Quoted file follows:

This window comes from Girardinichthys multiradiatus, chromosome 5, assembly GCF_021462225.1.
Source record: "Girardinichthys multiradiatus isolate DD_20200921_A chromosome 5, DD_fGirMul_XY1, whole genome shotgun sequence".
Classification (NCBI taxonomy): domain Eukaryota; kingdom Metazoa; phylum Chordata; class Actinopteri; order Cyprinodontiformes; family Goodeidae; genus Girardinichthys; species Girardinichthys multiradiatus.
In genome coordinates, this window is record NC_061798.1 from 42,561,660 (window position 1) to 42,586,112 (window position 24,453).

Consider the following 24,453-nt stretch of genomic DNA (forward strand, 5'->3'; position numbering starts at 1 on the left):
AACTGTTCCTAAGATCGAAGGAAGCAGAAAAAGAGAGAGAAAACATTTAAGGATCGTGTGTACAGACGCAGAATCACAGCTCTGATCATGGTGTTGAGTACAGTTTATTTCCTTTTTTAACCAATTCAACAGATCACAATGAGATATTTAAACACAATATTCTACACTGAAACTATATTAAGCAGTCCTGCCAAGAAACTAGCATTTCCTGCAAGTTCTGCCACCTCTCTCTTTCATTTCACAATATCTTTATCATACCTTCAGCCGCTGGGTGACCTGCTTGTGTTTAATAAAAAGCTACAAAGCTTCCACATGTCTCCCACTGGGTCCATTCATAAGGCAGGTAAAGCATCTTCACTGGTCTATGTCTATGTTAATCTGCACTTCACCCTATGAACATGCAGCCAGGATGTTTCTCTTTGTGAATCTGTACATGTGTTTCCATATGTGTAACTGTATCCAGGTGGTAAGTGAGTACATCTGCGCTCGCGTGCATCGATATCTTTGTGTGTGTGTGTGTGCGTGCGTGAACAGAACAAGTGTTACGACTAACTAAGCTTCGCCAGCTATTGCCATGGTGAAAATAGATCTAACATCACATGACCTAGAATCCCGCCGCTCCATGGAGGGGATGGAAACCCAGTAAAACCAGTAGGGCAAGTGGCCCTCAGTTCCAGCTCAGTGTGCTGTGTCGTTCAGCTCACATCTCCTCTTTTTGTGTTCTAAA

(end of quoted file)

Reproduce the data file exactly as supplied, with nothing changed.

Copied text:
This window comes from Girardinichthys multiradiatus, chromosome 5, assembly GCF_021462225.1.
Source record: "Girardinichthys multiradiatus isolate DD_20200921_A chromosome 5, DD_fGirMul_XY1, whole genome shotgun sequence".
Classification (NCBI taxonomy): domain Eukaryota; kingdom Metazoa; phylum Chordata; class Actinopteri; order Cyprinodontiformes; family Goodeidae; genus Girardinichthys; species Girardinichthys multiradiatus.
In genome coordinates, this window is record NC_061798.1 from 42,561,660 (window position 1) to 42,586,112 (window position 24,453).

Consider the following 24,453-nt stretch of genomic DNA (forward strand, 5'->3'; position numbering starts at 1 on the left):
AACTGTTCCTAAGATCGAAGGAAGCAGAAAAAGAGAGAGAAAACATTTAAGGATCGTGTGTACAGACGCAGAATCACAGCTCTGATCATGGTGTTGAGTACAGTTTATTTCCTTTTTTAACCAATTCAACAGATCACAATGAGATATTTAAACACAATATTCTACACTGAAACTATATTAAGCAGTCCTGCCAAGAAACTAGCATTTCCTGCAAGTTCTGCCACCTCTCTCTTTCATTTCACAATATCTTTATCATACCTTCAGCCGCTGGGTGACCTGCTTGTGTTTAATAAAAAGCTACAAAGCTTCCACATGTCTCCCACTGGGTCCATTCATAAGGCAGGTAAAGCATCTTCACTGGTCTATGTCTATGTTAATCTGCACTTCACCCTATGAACATGCAGCCAGGATGTTTCTCTTTGTGAATCTGTACATGTGTTTCCATATGTGTAACTGTATCCAGGTGGTAAGTGAGTACATCTGCGCTCGCGTGCATCGATATCTTTGTGTGTGTGTGTGTGCGTGCGTGAACAGAACAAGTGTTACGACTAACTAAGCTTCGCCAGCTATTGCCATGGTGAAAATAGATCTAACATCACATGACCTAGAATCCCGCCGCTCCATGGAGGGGATGGAAACCCAGTAAAACCAGTAGGGCAAGTGGCCCTCAGTTCCAGCTCAGTGTGCTGTGTCGTTCAGCTCACATCTCCTCTTTTTGTGTTCTAAA